I didn’t plan on Medicine Hat. I didn’t know anybody there, nor did I really know where it was. I didn’t know what to expect from the radio job I took there, and I certainly didn’t know how I was going to react to an Alberta lifestyle. I made the decision to move to Medicine Hat with the attitude of adventure. I wanted somewhere to be; a reason and way to start a new chapter.
Making decisions based off whatever life throws at you can be risky, but almost always rewarding and eye-opening. My decision to move to Medicine Hat, Alberta after landing a radio station gig there was one such decision. This move was a leap of faith, and while there were definite ups and downs, I learned a hell of a lot.
Let’s take it back to May 2018.
Table of Contents
Moving to Medicine Hat
I was just about to take off to Toronto and Montreal for a week to visit friends when I got an e-mail from a Program Director at a rock radio station in Medicine Hat. He said his Promotions Director had just gone on year-long maternity leave, and he wanted to interview me for the position. I’d been looking for somewhere to be, and the fact that the gig was in Medicine Hat, Alberta — just six and a half hours from my family, the closest I’d lived to them in near a decade — was an attractive option, despite my lack of knowledge of the city.
I arrived in Medicine Hat on May 28, 2018, and first set up camp at the local Travelodge, and then at an Airbnb near my work. That said, it didn’t even take a week for me to find an apartment, which kind of blew my mind — the whole process was so easy. Until this point, every other apartment I’d had in my adult life was in Toronto, and it always took weeks to find a suitable place, and then more time to get references and cheques and everything set up. So, needless to say, I was pleasantly surprised to find a semi-nice place in Medicine Hat in under a week. With a view.
But, in the beginning, I had zero furniture. In fact, for the first month, I spent a lot of time sitting on the floor of my new little apartment, reading and eating and watching TV on my laptop. I used this time to become accustomed to my new surroundings, going for long walks and checking out the local sites.
However, just a month later, I went back to my parent’s house, loaded up dad’s truck with all my stuff, and little by little my apartment began to feel like mine.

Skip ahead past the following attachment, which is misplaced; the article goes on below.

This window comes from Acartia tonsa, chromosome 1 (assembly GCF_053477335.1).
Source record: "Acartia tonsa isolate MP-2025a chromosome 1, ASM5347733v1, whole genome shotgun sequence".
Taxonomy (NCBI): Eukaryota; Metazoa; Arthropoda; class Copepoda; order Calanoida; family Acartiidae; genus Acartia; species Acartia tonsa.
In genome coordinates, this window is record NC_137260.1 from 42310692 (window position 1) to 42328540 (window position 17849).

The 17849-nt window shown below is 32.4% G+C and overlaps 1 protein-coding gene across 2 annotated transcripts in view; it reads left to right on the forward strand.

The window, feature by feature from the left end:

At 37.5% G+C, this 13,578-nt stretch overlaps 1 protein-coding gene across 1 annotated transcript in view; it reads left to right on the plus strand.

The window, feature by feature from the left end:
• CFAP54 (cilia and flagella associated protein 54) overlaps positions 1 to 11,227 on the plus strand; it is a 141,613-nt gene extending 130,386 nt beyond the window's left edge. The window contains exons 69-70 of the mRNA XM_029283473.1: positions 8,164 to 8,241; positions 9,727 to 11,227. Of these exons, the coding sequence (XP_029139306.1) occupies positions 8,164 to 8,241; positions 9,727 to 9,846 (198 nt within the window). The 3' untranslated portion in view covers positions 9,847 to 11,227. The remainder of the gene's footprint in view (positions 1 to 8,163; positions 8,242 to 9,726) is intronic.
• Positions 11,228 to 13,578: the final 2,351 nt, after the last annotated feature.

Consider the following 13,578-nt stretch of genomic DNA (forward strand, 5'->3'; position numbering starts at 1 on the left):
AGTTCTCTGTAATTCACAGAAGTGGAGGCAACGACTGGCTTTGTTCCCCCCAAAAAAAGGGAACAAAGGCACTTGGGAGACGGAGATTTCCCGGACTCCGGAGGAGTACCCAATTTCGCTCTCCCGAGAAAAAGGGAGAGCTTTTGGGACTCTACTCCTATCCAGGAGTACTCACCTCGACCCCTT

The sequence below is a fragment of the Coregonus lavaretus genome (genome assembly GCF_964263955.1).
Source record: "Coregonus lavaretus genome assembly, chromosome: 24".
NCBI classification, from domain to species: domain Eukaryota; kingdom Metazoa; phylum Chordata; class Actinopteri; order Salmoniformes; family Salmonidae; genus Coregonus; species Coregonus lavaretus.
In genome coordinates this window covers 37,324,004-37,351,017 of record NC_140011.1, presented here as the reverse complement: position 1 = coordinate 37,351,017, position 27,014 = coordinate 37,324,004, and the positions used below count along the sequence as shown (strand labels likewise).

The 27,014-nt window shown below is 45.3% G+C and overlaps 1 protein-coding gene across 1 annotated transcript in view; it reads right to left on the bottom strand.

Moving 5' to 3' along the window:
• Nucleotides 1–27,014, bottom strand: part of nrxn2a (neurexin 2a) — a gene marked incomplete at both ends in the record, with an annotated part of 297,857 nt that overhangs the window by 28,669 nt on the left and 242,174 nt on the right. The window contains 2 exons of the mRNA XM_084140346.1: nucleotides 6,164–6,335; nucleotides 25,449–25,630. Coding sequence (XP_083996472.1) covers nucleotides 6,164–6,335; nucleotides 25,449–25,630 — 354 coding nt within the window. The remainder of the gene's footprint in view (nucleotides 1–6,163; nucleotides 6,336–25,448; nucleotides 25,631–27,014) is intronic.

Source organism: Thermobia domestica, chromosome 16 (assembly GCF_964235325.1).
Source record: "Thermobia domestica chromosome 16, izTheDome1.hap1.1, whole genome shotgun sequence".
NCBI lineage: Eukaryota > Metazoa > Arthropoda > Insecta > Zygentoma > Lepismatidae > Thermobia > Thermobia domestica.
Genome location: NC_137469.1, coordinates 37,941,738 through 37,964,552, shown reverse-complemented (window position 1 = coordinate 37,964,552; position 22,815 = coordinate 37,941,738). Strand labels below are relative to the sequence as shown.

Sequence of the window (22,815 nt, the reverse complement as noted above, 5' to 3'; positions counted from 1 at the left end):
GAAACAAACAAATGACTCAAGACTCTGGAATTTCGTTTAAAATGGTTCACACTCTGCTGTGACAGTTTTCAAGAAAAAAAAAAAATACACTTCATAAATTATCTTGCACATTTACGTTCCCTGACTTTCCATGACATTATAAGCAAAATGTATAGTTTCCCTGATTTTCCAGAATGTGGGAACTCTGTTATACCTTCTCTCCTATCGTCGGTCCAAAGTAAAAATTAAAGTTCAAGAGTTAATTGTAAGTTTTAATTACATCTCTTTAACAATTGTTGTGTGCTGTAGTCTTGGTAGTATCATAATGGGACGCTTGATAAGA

That summer was a whirlwind. A Promotions Director’s job is essentially to oversee all aspects of the promotions department of the radio station — this means writing proposals, going to sponsored events, and keeping up with community happenings. Within no time at all, I was eternally busy from endless events, the Medicine Hat Stampede, and personal adventures. Plus, I had the task of transitioning another local radio station over to Rogers, the company I worked for. What started out as me taking on a job for one station soon turned into two. And then, my promotions coordinator quit, which resulted in me taking on her role of setting up events and being a presence for the stations.
It was mayhem, and a tad exhausting, but it was exciting.
As with all mayhem and excitement, the rollercoaster soon found an equilibrium, and within no time at all I had settled into a routine. I hired a new promotions coordinator to take over a lot of the grunt work I was doing in addition to my (now) two jobs, and my free time opened up a bit. I started to take day and weekend trips around the area.
I checked out local spots such as the Medicine Hat Teepee, the river, and Medalta — the local historic clay factory. I hopped in my car and took trips to other places such as Elkwater, Red Rock Coulee, Writing-On-Stone Provincial Park, Drumheller, Dinosaur Provincial Park, Calgary, the Saskatchewan Sand Dunes, and Banff. Despite my workload at the radio station, this site, and as a freelance writer and virtual assistant, I got out of the house and explored as much as possible.